I didn't want to just have one of the students who always does well be the winner, so I got prizes for two winners. One for the high score, and one for the 'most improved'. For that, I gave each person a 'multiplier' to multiply their final score by. I got the multiplier by taking 100 divided by their grade so far (a number under 100). The best students multiplied by 1. People who haven't done their retakes had multipliers anywhere from 1.4 to 8.

In the fist class, they both chose Blink. In the second, they both wanted pentominoes. In the third class, a boyfriend and girlfriend both won, so they got Blink and pentominoes.

Here's the gamesheet2:

You can risk anywhere from 0 to 100 points on the first question. Add the points to your total if you're right and subtract them if you're wrong. Now you can risk anything up to your new total on the next question. Before solving each problem I reminded people to make sure they had risked their points. I think the winners were the big betters, rather than the best math students. If you double your score on every right answer, 8 right gets you to almost 20,000.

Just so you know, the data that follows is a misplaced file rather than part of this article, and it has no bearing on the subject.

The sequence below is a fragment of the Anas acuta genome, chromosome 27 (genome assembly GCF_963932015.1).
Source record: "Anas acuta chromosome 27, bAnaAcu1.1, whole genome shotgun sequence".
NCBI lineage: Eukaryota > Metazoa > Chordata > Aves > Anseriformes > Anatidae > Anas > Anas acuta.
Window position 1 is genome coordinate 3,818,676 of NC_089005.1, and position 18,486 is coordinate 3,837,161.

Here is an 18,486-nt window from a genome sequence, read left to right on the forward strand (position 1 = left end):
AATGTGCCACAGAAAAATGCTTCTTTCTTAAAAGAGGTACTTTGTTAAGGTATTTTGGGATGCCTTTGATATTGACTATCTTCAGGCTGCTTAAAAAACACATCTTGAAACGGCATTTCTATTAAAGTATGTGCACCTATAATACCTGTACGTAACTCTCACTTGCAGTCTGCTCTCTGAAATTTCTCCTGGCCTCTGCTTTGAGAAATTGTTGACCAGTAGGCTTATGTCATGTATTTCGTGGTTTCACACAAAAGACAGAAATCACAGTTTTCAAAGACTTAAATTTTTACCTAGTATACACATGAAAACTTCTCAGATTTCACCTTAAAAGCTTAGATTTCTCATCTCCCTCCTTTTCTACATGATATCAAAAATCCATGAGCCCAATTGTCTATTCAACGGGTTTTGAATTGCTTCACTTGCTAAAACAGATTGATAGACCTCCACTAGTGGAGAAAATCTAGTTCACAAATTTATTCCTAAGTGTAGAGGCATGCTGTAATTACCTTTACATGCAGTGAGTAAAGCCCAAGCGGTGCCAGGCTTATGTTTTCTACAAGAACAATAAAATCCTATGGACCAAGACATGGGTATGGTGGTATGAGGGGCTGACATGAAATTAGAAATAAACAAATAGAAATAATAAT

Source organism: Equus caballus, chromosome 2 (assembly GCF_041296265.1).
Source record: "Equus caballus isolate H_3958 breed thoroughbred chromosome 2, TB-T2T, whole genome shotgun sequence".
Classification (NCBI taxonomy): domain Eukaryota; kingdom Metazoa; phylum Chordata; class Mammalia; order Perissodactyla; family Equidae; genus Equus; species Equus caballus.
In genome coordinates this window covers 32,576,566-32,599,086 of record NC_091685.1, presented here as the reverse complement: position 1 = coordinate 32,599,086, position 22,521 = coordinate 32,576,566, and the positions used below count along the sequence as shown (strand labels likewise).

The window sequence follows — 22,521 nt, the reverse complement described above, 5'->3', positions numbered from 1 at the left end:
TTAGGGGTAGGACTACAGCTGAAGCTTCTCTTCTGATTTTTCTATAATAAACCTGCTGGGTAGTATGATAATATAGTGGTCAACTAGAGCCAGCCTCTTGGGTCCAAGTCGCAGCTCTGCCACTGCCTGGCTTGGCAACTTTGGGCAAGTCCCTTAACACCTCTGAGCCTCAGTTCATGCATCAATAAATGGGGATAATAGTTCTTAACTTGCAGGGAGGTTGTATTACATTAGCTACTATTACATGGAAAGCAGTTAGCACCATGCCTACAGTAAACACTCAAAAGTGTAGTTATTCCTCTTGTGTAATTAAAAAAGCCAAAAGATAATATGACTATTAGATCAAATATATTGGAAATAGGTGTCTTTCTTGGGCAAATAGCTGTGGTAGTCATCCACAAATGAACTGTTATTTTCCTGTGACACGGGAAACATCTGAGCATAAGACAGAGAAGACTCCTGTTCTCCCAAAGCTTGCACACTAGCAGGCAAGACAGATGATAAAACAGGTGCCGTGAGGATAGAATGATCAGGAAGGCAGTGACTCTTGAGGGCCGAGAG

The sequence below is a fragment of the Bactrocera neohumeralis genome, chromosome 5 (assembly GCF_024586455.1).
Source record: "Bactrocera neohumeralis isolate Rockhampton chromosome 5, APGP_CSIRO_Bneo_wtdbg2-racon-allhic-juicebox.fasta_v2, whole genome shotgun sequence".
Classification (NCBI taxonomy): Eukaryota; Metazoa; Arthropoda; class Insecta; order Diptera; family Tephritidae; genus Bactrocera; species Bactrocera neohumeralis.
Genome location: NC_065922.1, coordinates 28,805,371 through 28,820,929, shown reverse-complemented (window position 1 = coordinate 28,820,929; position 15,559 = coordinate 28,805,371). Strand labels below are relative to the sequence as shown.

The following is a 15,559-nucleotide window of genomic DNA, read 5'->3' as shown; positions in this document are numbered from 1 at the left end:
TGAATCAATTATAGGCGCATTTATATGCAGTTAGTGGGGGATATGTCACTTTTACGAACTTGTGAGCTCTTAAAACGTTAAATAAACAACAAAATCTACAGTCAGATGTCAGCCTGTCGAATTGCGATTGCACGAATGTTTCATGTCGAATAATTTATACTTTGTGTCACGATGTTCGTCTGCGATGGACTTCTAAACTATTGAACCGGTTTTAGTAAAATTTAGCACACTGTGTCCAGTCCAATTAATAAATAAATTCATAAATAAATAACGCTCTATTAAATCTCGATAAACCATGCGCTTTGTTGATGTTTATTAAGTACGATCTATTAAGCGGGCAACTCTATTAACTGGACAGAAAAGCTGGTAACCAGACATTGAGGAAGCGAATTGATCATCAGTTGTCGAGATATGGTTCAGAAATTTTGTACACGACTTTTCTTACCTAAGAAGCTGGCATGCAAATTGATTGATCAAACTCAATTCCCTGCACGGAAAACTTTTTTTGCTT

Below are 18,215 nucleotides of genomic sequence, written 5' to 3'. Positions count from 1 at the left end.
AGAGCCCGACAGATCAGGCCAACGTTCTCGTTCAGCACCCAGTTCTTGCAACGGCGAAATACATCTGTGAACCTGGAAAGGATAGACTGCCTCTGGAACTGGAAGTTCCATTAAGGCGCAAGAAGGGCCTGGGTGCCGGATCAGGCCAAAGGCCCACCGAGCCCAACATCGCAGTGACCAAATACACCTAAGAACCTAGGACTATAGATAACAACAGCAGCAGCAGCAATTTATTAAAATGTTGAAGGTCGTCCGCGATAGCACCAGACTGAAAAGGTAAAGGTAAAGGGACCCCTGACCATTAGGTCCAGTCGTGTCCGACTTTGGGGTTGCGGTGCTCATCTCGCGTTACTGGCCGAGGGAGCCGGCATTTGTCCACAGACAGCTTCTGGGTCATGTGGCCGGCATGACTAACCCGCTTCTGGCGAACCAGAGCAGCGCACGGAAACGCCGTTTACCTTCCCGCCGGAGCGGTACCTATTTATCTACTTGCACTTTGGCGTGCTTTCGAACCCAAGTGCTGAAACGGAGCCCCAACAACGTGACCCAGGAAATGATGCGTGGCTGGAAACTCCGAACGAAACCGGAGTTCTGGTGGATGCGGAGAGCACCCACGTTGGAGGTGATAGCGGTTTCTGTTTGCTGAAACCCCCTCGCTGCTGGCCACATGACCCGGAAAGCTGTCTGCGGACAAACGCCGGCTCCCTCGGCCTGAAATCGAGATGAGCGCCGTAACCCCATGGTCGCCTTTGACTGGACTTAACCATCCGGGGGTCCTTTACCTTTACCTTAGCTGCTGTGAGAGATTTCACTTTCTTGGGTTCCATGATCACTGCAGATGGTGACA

I'll try this at the beginning of next semester for reviewing some of the stuff I think they should already know.

1I blogged a few weeks ago about how this game was used for a lecture on pi.
2The .doc file is here:

Friday, December 3, 2010

Gift Ideas

My local friends get strawberry jam from Swanton Berry Farms, that tastes like fresh strawberries. And I usually make a pot of holiday mushrooms (recipe below). But those aren't math gifts...

I like getting used books for people I know will enjoy them, and I buy them through Better World Books whenever I can. (They get library rejects back into circulation, and contribute to literacy causes.)

The Cat In Numberland (4 to adult, review)
You Can Count on Monsters (4 to adult, review)
The Man Who Counted (4 to adult)
Quack and Count (1 to 5 years old)
Anno's Counting House (4 to 7 years old?)
How Hungry Are You? (4 to 10, reviews of last 3)

Katamino (review)

Chocolate Fix
Rush Hour

Snap Circuits

Keva or Kapla blocks (expensive)

These are only my most favorite math things...

Holiday Mushrooms
most of a bottle of Burgundy wine
4 or 5 pounds of mushrooms
3 sticks of butter
3-5 bullion cubes or tablespoons of 'Better Than Bullion'

Wash the mushrooms. Only cut stems off if they're really hard. Put in a big pot with the rest. Cook for 8 hours. Your house will smell good, and they taste fabulous! (Don't forget the toothpicks.)